9. The three projects now appear in the "Project Explorer" on the left of the screen:
    • The "*_hw_platform" contains all of the necessary hardware-specific information for the project. This includes any custom FPGA cores that the project may have. This comes from the Xilinx Platform Studio (XPS) tool. Instructions for using this tool to generate hardware platform information for the SDK is available in the Introduction to XPS exercise.
    • The "*_bsp" is a "Board Support Package" and it contains the software drivers for the peripherals contained in the hardware platform.
    • The "*_example" project is the top-level software project that you will modify to add a print of "Hello World" to the UART.
  10. Click the + button next to the "*_example" project. Then open the "src" folder by clicking the + button next to it. Finally, double click the "*_example.c" file to open it in the editor. At this point, you can look through this source code and see that it will print some messages to the terminal and will count upwards, displaying the current count on the hexadecimal displays on the WARP board and the LEDs.
  11. Right click on the "*_example" software project in the Project Explorer and click "Generate Linker Script." Here, we will assign instruction and data pieces of our code to various pieces of memory in our XPS hardware project. Assign the following:
    • The code sections to "ilmb_cntrl_dlmb_cntlr"
    • The data sections to "xps_bram_if_cntlr_0"
    • The heap and stack to "xps_bram_if_cntlr_1"
  12. Click "Generate" and then "Yes" to the message that says you are going to overwrite an existing linker script. The console will print messages and end with "Finished building: *_example.elf.elfcheck"
  13. Make sure your WARP hardware is powered on (fan should be running). Also make sure the WARP hardware is connected via JTAG (for programming) and connected via micro USB (for terminal communication) to your computer.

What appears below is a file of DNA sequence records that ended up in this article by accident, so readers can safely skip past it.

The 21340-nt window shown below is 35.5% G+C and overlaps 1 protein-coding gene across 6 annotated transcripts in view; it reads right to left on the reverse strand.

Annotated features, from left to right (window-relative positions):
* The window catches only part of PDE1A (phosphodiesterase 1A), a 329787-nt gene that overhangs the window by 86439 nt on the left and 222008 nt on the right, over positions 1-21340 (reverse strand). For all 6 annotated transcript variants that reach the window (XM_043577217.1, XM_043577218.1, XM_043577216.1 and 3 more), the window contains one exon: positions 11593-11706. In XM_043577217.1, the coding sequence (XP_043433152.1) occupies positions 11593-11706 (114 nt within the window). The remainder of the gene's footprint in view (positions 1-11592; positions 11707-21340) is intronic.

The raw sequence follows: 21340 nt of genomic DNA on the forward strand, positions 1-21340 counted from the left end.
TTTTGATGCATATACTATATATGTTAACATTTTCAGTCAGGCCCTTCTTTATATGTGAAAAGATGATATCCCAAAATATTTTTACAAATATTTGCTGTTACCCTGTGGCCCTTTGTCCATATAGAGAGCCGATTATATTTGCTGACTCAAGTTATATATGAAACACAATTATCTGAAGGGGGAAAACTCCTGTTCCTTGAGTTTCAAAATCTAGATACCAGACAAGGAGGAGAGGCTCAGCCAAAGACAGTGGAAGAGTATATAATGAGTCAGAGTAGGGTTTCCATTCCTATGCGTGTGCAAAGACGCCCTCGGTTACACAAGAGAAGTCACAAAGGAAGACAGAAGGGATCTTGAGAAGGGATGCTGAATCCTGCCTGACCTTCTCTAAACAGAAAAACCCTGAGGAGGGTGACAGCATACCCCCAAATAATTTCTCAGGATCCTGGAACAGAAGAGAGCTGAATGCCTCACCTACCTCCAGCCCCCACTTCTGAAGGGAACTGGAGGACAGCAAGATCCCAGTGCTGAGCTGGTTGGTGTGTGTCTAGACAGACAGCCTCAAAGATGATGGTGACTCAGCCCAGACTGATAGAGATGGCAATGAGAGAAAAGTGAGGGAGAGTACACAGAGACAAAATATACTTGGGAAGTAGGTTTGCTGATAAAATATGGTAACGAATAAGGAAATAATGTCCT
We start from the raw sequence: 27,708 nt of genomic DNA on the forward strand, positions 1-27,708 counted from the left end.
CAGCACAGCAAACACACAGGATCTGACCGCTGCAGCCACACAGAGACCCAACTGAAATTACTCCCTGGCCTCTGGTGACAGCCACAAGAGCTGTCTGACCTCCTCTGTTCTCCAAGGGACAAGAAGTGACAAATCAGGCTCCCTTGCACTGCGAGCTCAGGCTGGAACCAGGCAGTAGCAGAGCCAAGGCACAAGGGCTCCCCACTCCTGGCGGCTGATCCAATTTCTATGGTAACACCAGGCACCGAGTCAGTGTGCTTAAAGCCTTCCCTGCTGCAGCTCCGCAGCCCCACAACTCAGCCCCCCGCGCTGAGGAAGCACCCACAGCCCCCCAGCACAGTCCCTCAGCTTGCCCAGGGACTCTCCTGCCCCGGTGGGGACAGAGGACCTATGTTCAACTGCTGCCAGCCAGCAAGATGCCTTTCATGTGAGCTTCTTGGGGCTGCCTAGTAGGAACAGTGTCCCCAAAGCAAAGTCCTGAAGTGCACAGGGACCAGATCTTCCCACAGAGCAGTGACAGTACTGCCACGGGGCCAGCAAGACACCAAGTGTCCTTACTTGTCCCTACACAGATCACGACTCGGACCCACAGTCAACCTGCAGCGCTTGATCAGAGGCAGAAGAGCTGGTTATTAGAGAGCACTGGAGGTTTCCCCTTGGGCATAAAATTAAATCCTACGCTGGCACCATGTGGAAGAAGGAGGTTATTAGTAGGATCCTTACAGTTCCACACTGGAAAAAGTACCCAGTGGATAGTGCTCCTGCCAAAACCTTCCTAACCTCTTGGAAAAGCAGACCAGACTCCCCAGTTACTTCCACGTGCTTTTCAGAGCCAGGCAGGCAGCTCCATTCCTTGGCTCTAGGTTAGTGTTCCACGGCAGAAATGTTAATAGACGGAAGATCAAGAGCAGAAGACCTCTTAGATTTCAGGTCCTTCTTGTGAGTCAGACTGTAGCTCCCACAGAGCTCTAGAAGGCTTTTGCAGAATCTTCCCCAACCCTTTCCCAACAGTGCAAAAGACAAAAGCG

14. Click the "Xilinx Tools" menu item and then "Program FPGA." Then click Program. This will load the hardware design onto the board. It will not load the software project.
  15. Open up a terminal emulator on your computer and configure it to accept your COM port with speed 57600 baud.
  16. The SDK is somewhat sensitive on what project has "focus" when you tell it to do something like load a design onto the board. Make sure the "*_example" project is highlighted. If it is not, click on it so that it will be.
  17. Click the menu item "Run" and then click "Run." A window will pop up asking you to select a way to run your "*_example" program. Click "Launch on Hardware" and then okay.
  18. The project is now running! You should see the LEDs and hexadecimal displays on the board incrementing twice a second. Furthermore, your terminal should be printing.
  19. Try to modify any of the prints in the code with your own custom strings. Click save. The SDK will automatically recompile the project. Download it again through the "run" menu.
  20. Also, find the usleep(250000) line inside the userio_example() function. This line is telling the processor to wait for half a second before incrementing the displays upwards. Replace this with usleep(500000) and you should see the board count half as fast.

Discussion

The purpose of this exercise was to take you through the whole process of writing software for an existing hardware project. In the System Generator Peripheral Export exercise, you will develop a custom FPGA peripheral core and control it via custom software.

Additional Questions and Feedback

If you have any additional questions about this exercise or other feedback, please post to the WARP Forums.

Last modified 7 years ago Last modified on Apr 23, 2013, 3:59:50 PM